Lumbar herniated disc. I probably—the first symptoms go back to when I was probably 16 or 17 years old.
I used to have, like, a lot of spasms in my back, but then playing football, at that time, the late ‘60s, there was no such thing as conditioning. And the football coaches, all they said is, “OK, when you hit someone, it’s head-to-head tackles.” So I did head-to-head tackles on a regular basis.
I was an aggressive player. I can remember so many times, after head-to-head, getting on the ground, your fingers are totally numb, your feet are numb, and then your coach pats you on the back and says, “Do it again.”
I had 6 concussions playing football, and all those sort of wrapped itself up to the point where I always felt a little pain in my hip—nothing bad, but then, like I said, in the mid ‘70s I started noticing I had more problems walking. I was sort of limping a lot.
I went to several doctors to look at the problem being the hip, because my pain was really in my hip.
Finally, after a long time I went skating with a bunch of friends, with the kids sleigh riding, I put the skate on and two seconds later I felt my whole leg go numb. So the next day I went to the hospital. I did a myelogram, and they identified it as the herniated disc L4-L5, and it was pressing on the sciatic nerve. So I went for surgery a couple days later.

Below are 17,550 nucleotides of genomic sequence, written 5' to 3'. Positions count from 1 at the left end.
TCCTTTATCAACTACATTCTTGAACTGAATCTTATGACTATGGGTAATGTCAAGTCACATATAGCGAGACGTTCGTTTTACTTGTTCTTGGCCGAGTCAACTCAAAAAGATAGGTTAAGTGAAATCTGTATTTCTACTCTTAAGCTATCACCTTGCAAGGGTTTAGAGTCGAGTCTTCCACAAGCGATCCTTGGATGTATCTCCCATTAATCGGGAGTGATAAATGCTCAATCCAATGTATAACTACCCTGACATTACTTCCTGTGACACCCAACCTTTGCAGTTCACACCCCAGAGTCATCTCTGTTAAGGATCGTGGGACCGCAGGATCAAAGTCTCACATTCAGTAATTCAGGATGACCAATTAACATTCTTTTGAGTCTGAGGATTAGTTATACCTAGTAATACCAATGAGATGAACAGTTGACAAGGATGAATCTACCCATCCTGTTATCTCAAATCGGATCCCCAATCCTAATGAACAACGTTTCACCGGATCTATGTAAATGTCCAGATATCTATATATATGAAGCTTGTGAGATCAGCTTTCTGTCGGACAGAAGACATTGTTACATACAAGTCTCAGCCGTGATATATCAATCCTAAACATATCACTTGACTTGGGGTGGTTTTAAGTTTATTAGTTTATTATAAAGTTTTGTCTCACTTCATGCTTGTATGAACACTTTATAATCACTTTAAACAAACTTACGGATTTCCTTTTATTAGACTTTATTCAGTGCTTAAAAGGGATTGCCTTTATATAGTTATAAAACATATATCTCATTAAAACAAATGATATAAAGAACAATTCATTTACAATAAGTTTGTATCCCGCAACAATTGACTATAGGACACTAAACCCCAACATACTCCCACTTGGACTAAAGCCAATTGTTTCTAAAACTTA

This, again, was the early ‘70s when back surgery was, I think, in the early stages, because I was in the hospital for 3 weeks and I had to wear a back brace for 6 months—which was, like, I don’t know why, because after that I started having lumbar surgeries every 4 years: ‘78, ‘82, ‘86—I could almost count that every 4 years I was going to have another surgery. And it was L4-L5, L4-L3, L5-S1, and it was sort of the domino effect. Don’t know how much was because of my spinal condition or heredity, genetic problems, but I also believe a lot had to do with me, that I wasn’t a really good patient.
I was 28 with my first surgery, and so, yeah, went through all the physical therapy and everything like that, but I figured, “I’m young, I can do anything,” so I continued playing sports, continued doing gardening, continued doing everything, and that I know caused my second surgery.
Did it cause my third? We really don’t know. But at that point I started getting somewhat smarter and paying attention to it, but it just kept on happening.
If I look back it’s—how it first started, could I have stopped it? Probably not. But I’ve learned to live with it like I’ve learned to live with everything else, I guess.